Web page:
18-month Accelerated Nursing Program (RNOP)
The 18-month Accelerated Nursing Program (also known as the Rural Nursing Opportunities Program or RNOP) can be ideal for students who are ready to start the next chapter of their lives—as registered nurses! Students in the program complete sixteen nursing courses to earn a Bachelor of Science with a major in Nursing. Courses are taught sequentially in 4-6 week blocks, and each course includes the academic and clinical content usually taught in a semester-long course.
Applicants to this challenging program must have a strong background in the sciences and a cumulative GPA of 3.0 from previous institutions.
Requirements for Program
The following nursing pre-requisites, as well as all of Hartwick College’s general education requirements, must be completed prior to the start of the program, in late May or early June:
- Anatomy & Physiology I & II with lab (8 credits)
- Chemistry course with a lab (4 credits)
- Microbiology with a lab (4 credits)
- Developmental Psychology: Birth to Death (3 credits)
- Statistics (3 credits)
- Ethics course, preferably healthcare related (3 credits)
- 6 additional credits in the social sciences, which must reflect two different departments
- 6 credits in the humanities
- 3-6 credits of electives
Achievement of Writing Level 4 is required (based on a writing evaluation completed at Hartwick).
Applicants must complete the admissions process and submit an official high school transcript, official transcripts from each college attended, as well as two character references. The application deadline is April 1. All required health forms and documentation of the required current CPR certification (Basic Life Saving for Healthcare Providers through the American Heart Association) must be submitted by May 15. Applicants must be ready to begin classes late May/early June.
The 18-month Accelerated Nursing Program moves quickly. Each class is completed in four to six weeks, and the next class may begin almost immediately. Lectures are offered on two weekdays (4-7 hours per day) and full-day clinical/learning lab experiences may be scheduled on weekends or weekdays. During the academic year lectures are offered in the afternoon/evening; summer classes are often earlier in the day (though actual schedules may differ due to faculty and clinical needs).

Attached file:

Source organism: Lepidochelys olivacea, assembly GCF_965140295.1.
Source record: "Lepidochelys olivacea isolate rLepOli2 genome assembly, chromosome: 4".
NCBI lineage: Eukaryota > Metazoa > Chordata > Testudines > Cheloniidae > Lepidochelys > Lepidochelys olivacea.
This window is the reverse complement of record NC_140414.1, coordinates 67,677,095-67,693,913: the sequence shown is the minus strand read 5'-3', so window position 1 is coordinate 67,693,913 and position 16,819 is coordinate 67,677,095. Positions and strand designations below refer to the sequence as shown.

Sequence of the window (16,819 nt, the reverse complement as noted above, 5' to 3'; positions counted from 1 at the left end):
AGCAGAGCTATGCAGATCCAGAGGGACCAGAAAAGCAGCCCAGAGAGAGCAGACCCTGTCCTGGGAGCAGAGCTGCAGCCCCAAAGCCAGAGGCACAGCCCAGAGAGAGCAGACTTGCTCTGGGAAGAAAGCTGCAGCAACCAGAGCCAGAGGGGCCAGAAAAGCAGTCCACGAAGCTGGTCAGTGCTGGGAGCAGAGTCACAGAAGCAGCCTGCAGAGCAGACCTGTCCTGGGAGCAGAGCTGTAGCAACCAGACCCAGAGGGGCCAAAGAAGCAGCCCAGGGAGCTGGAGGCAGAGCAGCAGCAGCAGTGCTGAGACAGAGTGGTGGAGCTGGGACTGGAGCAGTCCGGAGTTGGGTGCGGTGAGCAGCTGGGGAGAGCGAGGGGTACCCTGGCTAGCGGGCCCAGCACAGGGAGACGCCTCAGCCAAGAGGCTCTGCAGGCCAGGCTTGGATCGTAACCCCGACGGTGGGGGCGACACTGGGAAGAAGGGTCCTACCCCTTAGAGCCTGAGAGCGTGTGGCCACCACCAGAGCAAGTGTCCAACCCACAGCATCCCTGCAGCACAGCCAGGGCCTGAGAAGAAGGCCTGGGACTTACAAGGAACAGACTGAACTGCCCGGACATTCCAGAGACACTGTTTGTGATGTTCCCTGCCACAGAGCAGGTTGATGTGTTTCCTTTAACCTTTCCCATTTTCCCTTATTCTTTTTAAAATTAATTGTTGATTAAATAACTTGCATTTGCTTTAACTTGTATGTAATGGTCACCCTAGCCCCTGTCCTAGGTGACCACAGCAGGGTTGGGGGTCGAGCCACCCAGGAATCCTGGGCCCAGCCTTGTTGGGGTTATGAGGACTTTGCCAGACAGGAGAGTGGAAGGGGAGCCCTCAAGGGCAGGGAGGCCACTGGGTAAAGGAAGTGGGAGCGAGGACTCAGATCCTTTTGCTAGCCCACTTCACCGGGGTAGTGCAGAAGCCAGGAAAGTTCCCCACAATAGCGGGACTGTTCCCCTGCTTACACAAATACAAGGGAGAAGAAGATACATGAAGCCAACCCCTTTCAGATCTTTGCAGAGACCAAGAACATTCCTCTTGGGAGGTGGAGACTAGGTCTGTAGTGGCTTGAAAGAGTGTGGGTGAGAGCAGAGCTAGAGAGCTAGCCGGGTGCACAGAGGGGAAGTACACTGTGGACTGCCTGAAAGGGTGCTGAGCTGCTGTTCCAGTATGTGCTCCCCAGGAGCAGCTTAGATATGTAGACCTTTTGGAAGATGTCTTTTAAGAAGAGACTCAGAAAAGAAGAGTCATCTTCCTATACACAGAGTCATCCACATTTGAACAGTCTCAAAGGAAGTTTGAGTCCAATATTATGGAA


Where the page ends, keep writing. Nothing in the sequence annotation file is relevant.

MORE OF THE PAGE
- NURS 134 Foundations of Nursing Science (4 credits)
- SCIE 144 Health Assessment (4 credits)
- NURS 234 Medical-Surgical Nursing I (5 credits)
- SCIE 301 Pathophysiology & Pharmacology I (3 credits)
- SCIE 302 Pathophysiology & Pharmacology II (3 credits)
- NURS 336 Rural Health Nursing (4 credits)
- NURS 334 Medical-Surgical Nursing II (5 credits)
- NURS 356 Women’s Reproductive Health (5 credits)
- NURS 333 Gerontology (3 credits)
- NURS 357 Pediatric Nursing (5 credits)
- NURS 443 Community Health Nursing (5 credits)
- NURS 441 Psychiatric/Mental Health Nursing (5 credits)
- NURS 448 Introduction to Research Methods and Design (3 credits)
- NURS 490 Thesis (3 credits)
- NURS 434 Advanced Medical-Surgical Nursing (5 credits)
- NURS 446 Trans. to Prof. Practice I: Health Policy & Leadership (4 credits)
- NURS 495 Trans. to Prof. Practice II: Independent Practicum (5 credits)
Estimated Fees for the 18-Month Accelerated Nursing Program
All fees are subject to change and vary depending on program.2022-2023 Nursing Fees
18-Month Accelerated Nursing Program FAQ
Prospective students should submit an application online. The Common Application is available on the Hartwick website. In addition to the application, students must submit official high school transcripts, official college transcripts from each college attended, and two letters of reference. It is most helpful if all of these materials are submitted together. Accepted students will receive a transfer credit evaluation with their acceptance letter. You may contact the Transfer Coordinator Luke Caulfield, email@example.com with questions about the admissions process, or the Coordinator of Nursing Opportunities Geneen Bolton, firstname.lastname@example.org with questions about the nursing program.
An interview is not required but may be helpful in determining if our program is the right fit for you.
The application deadline is April 1.